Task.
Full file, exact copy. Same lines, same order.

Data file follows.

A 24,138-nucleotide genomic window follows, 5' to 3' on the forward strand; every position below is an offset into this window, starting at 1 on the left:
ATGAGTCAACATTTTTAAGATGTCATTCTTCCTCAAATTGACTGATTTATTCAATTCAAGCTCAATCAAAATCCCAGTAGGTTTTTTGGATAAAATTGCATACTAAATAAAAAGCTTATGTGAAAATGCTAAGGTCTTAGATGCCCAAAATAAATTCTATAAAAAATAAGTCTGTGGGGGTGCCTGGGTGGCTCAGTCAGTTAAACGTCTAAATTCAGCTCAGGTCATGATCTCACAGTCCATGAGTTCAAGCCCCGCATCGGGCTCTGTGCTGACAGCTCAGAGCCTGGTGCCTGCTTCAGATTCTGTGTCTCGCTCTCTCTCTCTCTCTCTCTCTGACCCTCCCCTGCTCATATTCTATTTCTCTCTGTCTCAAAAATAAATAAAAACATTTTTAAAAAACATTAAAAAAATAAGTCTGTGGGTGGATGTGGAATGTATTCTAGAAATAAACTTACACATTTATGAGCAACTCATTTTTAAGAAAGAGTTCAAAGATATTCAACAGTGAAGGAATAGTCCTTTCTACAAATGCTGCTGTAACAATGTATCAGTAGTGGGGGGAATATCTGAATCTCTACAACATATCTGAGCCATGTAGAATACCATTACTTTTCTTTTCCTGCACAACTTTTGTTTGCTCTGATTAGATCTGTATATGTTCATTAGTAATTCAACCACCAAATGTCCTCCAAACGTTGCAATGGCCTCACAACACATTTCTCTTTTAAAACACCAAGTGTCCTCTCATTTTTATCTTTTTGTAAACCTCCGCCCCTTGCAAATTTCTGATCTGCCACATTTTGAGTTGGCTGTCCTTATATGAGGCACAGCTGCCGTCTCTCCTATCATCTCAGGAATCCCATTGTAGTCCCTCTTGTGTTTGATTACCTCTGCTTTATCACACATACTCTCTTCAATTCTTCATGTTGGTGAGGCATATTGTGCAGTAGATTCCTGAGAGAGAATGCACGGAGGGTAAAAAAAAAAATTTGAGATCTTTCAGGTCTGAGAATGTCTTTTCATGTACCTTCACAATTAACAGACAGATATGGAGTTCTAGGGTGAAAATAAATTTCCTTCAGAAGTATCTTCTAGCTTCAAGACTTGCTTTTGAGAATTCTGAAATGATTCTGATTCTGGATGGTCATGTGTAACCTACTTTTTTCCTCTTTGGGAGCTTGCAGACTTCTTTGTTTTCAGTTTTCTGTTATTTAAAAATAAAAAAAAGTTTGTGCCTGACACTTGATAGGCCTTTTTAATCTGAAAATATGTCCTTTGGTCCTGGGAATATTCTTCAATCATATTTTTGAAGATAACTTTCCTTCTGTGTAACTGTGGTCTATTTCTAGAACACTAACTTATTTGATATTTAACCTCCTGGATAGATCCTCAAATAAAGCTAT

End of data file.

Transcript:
A 24,138-nucleotide genomic window follows, 5' to 3' on the forward strand; every position below is an offset into this window, starting at 1 on the left:
ATGAGTCAACATTTTTAAGATGTCATTCTTCCTCAAATTGACTGATTTATTCAATTCAAGCTCAATCAAAATCCCAGTAGGTTTTTTGGATAAAATTGCATACTAAATAAAAAGCTTATGTGAAAATGCTAAGGTCTTAGATGCCCAAAATAAATTCTATAAAAAATAAGTCTGTGGGGGTGCCTGGGTGGCTCAGTCAGTTAAACGTCTAAATTCAGCTCAGGTCATGATCTCACAGTCCATGAGTTCAAGCCCCGCATCGGGCTCTGTGCTGACAGCTCAGAGCCTGGTGCCTGCTTCAGATTCTGTGTCTCGCTCTCTCTCTCTCTCTCTCTCTGACCCTCCCCTGCTCATATTCTATTTCTCTCTGTCTCAAAAATAAATAAAAACATTTTTAAAAAACATTAAAAAAATAAGTCTGTGGGTGGATGTGGAATGTATTCTAGAAATAAACTTACACATTTATGAGCAACTCATTTTTAAGAAAGAGTTCAAAGATATTCAACAGTGAAGGAATAGTCCTTTCTACAAATGCTGCTGTAACAATGTATCAGTAGTGGGGGGAATATCTGAATCTCTACAACATATCTGAGCCATGTAGAATACCATTACTTTTCTTTTCCTGCACAACTTTTGTTTGCTCTGATTAGATCTGTATATGTTCATTAGTAATTCAACCACCAAATGTCCTCCAAACGTTGCAATGGCCTCACAACACATTTCTCTTTTAAAACACCAAGTGTCCTCTCATTTTTATCTTTTTGTAAACCTCCGCCCCTTGCAAATTTCTGATCTGCCACATTTTGAGTTGGCTGTCCTTATATGAGGCACAGCTGCCGTCTCTCCTATCATCTCAGGAATCCCATTGTAGTCCCTCTTGTGTTTGATTACCTCTGCTTTATCACACATACTCTCTTCAATTCTTCATGTTGGTGAGGCATATTGTGCAGTAGATTCCTGAGAGAGAATGCACGGAGGGTAAAAAAAAAAATTTGAGATCTTTCAGGTCTGAGAATGTCTTTTCATGTACCTTCACAATTAACAGACAGATATGGAGTTCTAGGGTGAAAATAAATTTCCTTCAGAAGTATCTTCTAGCTTCAAGACTTGCTTTTGAGAATTCTGAAATGATTCTGATTCTGGATGGTCATGTGTAACCTACTTTTTTCCTCTTTGGGAGCTTGCAGACTTCTTTGTTTTCAGTTTTCTGTTATTTAAAAATAAAAAAAAGTTTGTGCCTGACACTTGATAGGCCTTTTTAATCTGAAAATATGTCCTTTGGTCCTGGGAATATTCTTCAATCATATTTTTGAAGATAACTTTCCTTCTGTGTAACTGTGGTCTATTTCTAGAACACTAACTTATTTGATATTTAACCTCCTGGATAGATCCTCAAATAAAGCTAT